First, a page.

One of the common questions we get from our customers is, “Which chip do I use to test my fluid?” RheoSense has a variety of different chips and you may wonder which chip would be the best for your application. The m-VROC® has four different designations of chips: A, B, C, and E. These letter values reference the max pressure capability of the MEMS pressure sensors inside the microfluidic flow cell. With the A-series being able to measure the lowest pressures for low viscosity fluids, the E-series are able to measure the highest pressures for higher viscosities and higher shear rates.
Starting this month, we're excited to announce the production of a new series of videos on our fully automatic, high throughput viscometer: VROC® Initium. In the first half of the series, our specialists and Initium production engineers explain step-by-step on how to correctly and safely set up and configure your instrument. Each instructional video will range anywhere from 3 minutes to 10 minutes. Each video includes tips or other helpful information to ensure optimal functionality and capabilities of your VROC® Initium. We are more than happy to answer any questions you may have, as well as creating additional media content topics suggested from you, our clients.
Measuring viscosity dates back to as early as the 19th century. French physicist Jean Poiseuille discovered the concept of measuring viscosity by formulating the "mathematical expression for the flow rate for the laminar flow of fluids in circular tubes." Later on, this formulation was discovered by a German hydraulic engineer Gotthilf Hagen, which came to be known as the Hagen-Poiseuille equation (Britannica). Early measurements of viscosity focused primarily on the flow of blood. Measurements were conducted using the hemodynamometer that incorporated narrow tubes & glass capillaries in effort to measure the pressures in the arteries of horses and dogs (Sutera).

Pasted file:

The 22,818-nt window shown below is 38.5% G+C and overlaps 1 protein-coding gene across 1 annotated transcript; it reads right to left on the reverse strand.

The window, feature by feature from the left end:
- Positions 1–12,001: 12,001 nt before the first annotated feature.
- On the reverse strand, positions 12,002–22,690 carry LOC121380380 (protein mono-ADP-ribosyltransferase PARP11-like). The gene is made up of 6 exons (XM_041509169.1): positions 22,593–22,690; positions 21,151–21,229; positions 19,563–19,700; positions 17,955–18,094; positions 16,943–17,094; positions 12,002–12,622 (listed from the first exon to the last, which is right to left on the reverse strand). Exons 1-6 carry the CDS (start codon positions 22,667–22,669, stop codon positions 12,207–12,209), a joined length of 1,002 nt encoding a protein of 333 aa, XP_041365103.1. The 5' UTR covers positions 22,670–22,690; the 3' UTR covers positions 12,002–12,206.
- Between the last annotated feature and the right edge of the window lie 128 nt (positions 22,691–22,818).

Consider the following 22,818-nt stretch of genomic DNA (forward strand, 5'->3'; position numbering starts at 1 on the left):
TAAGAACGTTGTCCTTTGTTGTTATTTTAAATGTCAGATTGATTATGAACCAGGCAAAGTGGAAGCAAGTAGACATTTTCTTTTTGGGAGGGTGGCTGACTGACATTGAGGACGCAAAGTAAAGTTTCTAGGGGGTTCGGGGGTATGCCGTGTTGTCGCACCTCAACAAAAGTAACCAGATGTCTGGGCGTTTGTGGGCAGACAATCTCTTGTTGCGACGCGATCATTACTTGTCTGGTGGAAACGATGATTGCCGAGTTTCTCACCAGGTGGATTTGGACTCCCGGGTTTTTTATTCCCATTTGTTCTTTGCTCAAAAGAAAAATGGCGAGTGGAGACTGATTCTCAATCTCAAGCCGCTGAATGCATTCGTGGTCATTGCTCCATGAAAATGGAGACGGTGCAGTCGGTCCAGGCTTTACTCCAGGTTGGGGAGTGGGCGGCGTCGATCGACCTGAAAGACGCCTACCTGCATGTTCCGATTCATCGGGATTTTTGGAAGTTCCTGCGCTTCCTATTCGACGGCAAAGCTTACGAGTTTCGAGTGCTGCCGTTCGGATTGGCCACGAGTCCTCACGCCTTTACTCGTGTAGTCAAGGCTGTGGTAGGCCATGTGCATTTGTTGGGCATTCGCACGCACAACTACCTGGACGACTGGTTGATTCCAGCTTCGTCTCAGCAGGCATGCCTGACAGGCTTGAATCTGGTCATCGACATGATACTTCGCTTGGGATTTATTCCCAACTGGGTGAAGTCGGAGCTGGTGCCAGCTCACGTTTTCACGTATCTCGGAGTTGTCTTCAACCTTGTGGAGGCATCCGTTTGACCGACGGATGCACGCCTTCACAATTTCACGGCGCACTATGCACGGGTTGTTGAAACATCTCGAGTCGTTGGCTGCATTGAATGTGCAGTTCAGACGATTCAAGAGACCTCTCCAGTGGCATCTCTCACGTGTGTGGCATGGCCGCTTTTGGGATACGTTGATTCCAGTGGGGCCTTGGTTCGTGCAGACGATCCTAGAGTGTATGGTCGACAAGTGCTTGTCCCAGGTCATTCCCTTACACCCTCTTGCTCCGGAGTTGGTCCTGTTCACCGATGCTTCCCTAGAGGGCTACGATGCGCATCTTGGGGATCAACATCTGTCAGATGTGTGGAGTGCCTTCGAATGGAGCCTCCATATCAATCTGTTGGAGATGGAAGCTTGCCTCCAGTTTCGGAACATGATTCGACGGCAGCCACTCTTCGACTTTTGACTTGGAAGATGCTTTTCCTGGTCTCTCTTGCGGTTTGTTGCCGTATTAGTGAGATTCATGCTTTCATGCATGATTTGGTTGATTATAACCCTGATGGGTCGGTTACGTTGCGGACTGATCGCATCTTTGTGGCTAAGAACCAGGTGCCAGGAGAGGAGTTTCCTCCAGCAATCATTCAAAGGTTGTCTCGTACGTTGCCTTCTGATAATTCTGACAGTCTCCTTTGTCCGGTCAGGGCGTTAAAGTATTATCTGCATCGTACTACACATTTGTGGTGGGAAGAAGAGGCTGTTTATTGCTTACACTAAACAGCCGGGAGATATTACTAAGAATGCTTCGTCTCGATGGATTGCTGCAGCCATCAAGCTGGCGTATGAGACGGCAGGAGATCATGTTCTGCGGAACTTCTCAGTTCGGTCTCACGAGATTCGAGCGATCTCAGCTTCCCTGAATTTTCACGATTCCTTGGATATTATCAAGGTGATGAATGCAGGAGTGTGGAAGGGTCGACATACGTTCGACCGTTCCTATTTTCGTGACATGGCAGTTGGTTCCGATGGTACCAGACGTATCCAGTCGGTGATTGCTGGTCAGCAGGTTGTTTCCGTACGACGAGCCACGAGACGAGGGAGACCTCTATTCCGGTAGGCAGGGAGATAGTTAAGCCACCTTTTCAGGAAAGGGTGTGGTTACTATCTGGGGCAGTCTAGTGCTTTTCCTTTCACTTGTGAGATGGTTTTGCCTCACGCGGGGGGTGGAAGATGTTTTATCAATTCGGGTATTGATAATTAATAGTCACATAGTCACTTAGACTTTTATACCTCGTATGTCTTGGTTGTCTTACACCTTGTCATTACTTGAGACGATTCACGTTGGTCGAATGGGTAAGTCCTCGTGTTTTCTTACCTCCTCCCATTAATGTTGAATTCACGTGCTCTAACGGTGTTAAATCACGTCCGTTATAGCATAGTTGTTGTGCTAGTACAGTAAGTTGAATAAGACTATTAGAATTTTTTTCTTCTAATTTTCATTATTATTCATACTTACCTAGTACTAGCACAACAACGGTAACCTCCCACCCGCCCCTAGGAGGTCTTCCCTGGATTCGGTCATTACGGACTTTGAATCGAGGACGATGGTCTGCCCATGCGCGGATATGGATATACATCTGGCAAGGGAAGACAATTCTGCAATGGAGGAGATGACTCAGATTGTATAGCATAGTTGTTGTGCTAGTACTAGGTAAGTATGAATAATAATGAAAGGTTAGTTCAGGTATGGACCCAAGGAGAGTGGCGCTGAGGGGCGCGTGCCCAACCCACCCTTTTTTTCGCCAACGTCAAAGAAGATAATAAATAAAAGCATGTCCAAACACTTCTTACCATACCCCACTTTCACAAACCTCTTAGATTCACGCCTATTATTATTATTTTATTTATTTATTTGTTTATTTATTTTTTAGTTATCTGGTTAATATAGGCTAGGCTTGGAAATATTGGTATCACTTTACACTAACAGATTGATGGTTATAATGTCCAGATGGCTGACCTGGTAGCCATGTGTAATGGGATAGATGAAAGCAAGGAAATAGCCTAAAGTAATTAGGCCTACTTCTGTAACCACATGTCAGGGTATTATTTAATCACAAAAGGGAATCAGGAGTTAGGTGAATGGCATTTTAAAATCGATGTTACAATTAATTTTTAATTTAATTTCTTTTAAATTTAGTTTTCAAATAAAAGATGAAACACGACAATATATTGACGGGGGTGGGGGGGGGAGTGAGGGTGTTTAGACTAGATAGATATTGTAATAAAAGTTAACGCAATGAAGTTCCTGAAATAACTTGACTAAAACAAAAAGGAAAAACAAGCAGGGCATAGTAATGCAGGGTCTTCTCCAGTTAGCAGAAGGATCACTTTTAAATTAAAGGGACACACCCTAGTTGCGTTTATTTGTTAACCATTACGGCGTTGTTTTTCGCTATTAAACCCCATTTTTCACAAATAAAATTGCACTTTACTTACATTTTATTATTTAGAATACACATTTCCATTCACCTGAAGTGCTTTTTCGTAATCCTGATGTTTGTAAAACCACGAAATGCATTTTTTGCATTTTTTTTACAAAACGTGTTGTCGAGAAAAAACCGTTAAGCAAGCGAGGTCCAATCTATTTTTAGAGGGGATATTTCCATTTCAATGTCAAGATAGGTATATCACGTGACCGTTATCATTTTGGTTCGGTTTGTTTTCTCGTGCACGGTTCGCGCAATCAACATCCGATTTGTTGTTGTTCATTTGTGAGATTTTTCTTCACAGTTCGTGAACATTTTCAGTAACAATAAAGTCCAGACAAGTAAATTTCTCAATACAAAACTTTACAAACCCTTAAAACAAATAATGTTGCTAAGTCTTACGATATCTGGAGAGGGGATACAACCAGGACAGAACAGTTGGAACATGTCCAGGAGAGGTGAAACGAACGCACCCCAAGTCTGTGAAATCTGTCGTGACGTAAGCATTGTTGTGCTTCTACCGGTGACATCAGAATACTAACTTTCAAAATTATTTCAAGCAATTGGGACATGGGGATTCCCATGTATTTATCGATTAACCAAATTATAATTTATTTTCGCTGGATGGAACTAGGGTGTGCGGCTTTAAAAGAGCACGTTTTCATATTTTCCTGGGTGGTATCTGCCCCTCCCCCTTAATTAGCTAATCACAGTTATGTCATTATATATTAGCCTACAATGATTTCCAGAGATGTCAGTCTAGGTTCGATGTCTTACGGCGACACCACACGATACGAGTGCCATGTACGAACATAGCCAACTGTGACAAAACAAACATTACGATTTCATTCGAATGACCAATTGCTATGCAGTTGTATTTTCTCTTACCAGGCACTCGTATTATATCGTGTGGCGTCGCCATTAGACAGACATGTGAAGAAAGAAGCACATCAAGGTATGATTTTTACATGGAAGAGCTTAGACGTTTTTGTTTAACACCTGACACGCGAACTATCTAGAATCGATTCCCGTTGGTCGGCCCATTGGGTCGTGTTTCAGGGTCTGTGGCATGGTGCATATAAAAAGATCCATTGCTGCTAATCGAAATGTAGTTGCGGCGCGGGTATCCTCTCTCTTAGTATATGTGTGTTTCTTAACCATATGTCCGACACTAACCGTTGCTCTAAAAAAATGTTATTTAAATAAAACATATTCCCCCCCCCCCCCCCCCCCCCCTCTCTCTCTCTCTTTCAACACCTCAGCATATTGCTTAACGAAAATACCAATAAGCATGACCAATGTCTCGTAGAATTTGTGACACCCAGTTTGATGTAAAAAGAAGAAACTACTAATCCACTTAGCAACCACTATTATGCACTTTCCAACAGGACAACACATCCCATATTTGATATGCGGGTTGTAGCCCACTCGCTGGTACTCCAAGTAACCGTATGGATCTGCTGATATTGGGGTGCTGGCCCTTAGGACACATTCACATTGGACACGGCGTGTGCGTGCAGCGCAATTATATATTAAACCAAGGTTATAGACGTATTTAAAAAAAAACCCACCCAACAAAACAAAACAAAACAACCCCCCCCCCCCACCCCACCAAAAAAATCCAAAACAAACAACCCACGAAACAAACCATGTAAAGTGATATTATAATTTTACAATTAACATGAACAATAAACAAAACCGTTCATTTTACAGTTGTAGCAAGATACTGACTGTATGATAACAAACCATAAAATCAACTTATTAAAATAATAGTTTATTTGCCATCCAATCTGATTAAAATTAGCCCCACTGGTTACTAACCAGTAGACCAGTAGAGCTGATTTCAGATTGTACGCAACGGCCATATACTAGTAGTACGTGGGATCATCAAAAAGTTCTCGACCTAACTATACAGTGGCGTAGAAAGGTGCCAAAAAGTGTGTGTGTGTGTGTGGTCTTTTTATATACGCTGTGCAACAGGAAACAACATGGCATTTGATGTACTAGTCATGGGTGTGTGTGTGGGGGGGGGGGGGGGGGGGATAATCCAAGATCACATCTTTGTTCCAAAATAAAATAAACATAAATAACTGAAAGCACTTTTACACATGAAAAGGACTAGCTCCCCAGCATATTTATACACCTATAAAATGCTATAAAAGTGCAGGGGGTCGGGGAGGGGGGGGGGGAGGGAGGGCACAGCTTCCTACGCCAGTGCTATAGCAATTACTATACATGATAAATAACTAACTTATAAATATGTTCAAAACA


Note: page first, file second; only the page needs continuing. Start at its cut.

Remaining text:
Do you subconsciously dread the first drop of ketchup out of its bottle? Have you noticed the inconsistent flow in the substance as you try to coax the ketchup out, only to have a huge gush of flow when you realize you have coaxed it a little too well?
The exact mechanism by which Arginine molecules affect protein molecules in solution is unclear. Nonetheless, its benefits increasing solubility and controlling viscosity have spread out its application in biopharma formulations, specially for high concentration antibody solutions.
In our application note, we examine the effect of concentration on the viscosity of dilute solutions of L-Arginine in water and PBS. Additionally, we study the Intrinsic Viscosity of this solutions to better understand molecular size and solubility in dilution.
RheoSense is will be exhibiting at the 2016 Pittcon Conference from March 6th to March 10, 2016. Visit us at Booth #1522 to meet our specialists and see the new automatic, high throughput viscometer, VROC® initium!
RheoSense is will be exhibiting at the 2016 Society for Laboratory Automation and Screening (SLAS) Conference from January 23rd to the January 27th. Visit us at Booth #601 to meet our specialists and see the new automatic, high throughput viscometer, VROC® initium!